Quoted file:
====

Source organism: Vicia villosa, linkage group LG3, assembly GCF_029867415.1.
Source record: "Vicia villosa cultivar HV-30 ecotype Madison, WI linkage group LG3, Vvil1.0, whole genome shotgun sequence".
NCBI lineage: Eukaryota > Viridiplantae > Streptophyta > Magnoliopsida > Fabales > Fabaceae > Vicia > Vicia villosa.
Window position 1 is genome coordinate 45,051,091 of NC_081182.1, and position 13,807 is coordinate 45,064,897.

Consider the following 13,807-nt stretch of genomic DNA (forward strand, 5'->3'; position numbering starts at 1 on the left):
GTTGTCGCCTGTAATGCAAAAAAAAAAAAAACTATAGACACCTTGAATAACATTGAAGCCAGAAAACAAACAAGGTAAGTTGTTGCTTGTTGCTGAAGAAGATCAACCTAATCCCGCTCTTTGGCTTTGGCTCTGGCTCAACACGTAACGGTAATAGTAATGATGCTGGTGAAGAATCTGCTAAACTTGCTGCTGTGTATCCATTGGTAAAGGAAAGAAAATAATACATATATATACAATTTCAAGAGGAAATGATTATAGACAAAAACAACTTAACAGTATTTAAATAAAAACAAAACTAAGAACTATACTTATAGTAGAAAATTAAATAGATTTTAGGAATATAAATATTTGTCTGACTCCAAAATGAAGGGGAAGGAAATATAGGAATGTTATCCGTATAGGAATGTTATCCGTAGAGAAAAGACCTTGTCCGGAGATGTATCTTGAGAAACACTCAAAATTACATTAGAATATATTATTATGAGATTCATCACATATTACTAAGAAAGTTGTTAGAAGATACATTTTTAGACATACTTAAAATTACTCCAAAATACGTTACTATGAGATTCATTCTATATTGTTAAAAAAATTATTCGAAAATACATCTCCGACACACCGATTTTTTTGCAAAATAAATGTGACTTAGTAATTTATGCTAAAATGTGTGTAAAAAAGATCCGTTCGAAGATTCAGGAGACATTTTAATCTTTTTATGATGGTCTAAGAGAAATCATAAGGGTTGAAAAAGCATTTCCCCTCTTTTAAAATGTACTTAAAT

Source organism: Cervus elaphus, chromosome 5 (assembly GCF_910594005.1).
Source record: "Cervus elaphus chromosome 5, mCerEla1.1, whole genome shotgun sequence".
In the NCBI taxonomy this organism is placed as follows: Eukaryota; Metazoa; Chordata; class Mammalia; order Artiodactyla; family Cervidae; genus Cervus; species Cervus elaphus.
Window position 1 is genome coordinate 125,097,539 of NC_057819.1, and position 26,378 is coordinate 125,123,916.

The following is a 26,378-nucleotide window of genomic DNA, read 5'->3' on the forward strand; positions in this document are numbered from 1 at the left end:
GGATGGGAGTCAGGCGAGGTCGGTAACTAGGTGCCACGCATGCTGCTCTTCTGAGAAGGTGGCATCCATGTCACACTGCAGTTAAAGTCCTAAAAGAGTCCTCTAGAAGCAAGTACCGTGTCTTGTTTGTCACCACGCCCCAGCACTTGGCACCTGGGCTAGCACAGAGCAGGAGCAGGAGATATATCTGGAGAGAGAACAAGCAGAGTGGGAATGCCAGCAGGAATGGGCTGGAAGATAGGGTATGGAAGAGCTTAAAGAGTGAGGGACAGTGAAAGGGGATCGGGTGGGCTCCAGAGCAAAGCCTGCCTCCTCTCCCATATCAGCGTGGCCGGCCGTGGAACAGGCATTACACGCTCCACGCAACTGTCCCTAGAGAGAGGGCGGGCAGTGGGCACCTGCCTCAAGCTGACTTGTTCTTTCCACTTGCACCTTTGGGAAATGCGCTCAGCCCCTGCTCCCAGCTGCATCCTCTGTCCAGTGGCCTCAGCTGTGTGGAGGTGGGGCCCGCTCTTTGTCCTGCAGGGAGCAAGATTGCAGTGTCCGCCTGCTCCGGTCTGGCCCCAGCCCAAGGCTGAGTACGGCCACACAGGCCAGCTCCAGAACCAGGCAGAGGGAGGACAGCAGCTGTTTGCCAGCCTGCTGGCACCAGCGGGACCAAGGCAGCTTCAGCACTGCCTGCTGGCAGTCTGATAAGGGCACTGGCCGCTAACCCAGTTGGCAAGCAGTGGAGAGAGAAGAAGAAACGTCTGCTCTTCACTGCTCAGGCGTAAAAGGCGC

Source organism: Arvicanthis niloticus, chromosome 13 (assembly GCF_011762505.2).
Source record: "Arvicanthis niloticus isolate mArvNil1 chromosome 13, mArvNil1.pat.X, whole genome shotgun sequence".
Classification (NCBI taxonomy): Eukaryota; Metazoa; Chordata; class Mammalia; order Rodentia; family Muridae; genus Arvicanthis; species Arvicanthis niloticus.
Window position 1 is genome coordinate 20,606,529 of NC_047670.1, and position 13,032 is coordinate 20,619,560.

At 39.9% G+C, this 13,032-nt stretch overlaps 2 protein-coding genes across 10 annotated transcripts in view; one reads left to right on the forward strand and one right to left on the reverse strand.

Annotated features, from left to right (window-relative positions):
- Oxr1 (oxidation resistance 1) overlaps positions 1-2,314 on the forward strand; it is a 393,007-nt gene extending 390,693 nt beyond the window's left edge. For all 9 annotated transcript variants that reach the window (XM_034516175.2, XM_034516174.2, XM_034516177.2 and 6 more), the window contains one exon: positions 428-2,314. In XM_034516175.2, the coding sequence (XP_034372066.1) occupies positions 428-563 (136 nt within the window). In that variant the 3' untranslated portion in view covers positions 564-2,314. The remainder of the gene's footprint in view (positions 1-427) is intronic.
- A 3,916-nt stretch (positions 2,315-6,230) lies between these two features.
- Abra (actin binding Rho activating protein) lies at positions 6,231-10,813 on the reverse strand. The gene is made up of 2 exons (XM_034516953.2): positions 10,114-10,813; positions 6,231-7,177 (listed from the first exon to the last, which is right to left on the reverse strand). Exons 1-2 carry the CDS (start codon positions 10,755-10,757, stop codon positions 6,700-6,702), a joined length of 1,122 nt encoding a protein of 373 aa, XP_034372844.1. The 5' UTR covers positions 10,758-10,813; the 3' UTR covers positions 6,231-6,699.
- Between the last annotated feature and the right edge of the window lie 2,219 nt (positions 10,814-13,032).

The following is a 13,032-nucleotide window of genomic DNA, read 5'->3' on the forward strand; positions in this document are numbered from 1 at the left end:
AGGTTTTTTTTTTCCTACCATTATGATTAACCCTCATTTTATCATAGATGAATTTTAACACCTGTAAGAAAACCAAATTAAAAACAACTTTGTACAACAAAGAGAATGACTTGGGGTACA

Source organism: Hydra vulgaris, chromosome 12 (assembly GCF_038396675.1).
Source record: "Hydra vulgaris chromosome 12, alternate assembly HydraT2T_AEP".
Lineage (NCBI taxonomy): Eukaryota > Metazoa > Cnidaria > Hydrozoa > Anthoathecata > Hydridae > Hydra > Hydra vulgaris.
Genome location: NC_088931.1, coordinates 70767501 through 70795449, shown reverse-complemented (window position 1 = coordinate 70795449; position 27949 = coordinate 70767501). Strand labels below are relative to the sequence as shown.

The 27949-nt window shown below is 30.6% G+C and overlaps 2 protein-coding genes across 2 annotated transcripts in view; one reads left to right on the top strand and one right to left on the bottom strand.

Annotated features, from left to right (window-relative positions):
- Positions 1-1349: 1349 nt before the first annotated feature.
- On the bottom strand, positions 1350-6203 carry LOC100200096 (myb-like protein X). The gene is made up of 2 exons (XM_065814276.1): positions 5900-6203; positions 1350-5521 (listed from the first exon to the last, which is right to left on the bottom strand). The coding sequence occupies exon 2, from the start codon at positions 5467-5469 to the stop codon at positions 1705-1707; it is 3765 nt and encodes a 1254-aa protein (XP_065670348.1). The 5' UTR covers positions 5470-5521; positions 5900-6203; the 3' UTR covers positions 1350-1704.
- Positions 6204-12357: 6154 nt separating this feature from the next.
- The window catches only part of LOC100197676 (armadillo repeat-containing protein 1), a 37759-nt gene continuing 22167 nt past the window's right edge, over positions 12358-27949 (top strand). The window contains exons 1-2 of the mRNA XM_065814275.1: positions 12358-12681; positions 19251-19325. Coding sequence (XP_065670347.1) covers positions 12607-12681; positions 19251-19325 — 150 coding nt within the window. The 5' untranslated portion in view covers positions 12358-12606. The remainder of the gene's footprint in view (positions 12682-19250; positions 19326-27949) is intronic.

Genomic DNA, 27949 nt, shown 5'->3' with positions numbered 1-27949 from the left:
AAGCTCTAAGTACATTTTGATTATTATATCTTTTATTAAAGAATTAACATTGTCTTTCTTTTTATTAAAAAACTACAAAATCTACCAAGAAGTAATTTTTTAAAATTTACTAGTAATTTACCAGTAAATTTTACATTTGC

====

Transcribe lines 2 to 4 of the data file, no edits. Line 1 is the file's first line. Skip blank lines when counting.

Source record: "Vicia villosa cultivar HV-30 ecotype Madison, WI linkage group LG3, Vvil1.0, whole genome shotgun sequence".
NCBI lineage: Eukaryota > Viridiplantae > Streptophyta > Magnoliopsida > Fabales > Fabaceae > Vicia > Vicia villosa.
Window position 1 is genome coordinate 45,051,091 of NC_081182.1, and position 13,807 is coordinate 45,064,897.